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Exercising your critical thinking muscle

We now live in a world where Siri, Alexa, and Google can answer straightforward questions in a matter of seconds. 

So when it comes to educating our students, there’s almost no doubt that teaching our students how to think critically is an essential skill.

Our guest in Episode 205 has conducted research that takes what we know about teaching critical thinking further.

Emily Fyfe is an Assistant Professor in the Department of Psychological and Brain Sciences at Indiana University. Dr. Fyfe and her colleagues have released their latest findings in a “Scalable, Versatile Approach for Improving Critical Thinking Skills.” 

Their findings give us insight into how we can strengthen our critical thinking muscles. 

What did they do?

Fyfe says they were inspired to do the research because people are honestly not very good at critical thinking.

“Just because you are educated, or you attended a class, or you graduated from college doesn’t necessarily mean that you’re a better critical thinker, and that seemed like a problem,” says Fyfe. 

In their study, all participants started the experiment by taking a pre-test and receiving basic training about critical thinking.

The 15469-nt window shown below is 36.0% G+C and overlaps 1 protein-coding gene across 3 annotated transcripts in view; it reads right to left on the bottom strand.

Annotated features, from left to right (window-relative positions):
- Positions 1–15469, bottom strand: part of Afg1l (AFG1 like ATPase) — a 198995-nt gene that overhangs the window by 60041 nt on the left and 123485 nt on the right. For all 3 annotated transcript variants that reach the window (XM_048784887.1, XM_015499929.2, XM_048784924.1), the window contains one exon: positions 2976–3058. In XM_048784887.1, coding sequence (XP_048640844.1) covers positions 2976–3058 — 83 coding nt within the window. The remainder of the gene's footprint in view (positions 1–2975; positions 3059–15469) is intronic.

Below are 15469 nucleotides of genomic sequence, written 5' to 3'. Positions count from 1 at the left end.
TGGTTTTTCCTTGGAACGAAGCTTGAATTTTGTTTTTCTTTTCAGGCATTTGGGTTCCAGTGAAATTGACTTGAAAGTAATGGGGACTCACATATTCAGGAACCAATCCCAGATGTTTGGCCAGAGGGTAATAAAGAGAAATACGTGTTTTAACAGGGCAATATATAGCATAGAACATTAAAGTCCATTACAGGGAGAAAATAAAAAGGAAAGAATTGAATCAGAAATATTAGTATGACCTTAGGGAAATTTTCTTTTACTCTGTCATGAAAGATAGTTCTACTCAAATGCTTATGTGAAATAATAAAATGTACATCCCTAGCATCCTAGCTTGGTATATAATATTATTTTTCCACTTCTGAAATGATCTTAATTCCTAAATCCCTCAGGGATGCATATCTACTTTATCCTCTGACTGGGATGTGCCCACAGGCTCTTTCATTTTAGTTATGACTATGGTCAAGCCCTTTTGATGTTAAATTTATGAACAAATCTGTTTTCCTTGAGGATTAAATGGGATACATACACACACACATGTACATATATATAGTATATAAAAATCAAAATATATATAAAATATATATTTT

But afterward, only one group of participants spent time having “critical training practice.”

Meanwhile, a second group received “non-critical thinking practice,” and a third group received no practice of any kind. 

After the practice, all participants participated in a post-test. 

As a result, those in the critical thinking practice scored better on the post-test than the pre-test. However, the people in the other conditions experienced minimal improvements. 

To learn more about the study and why it’s important to exercise our critical thinking muscles listen to Episode 205 of the Class Dismissed podcast. You can listen to the latest episode of Class Dismissed on your favorite podcast app or iTunes.

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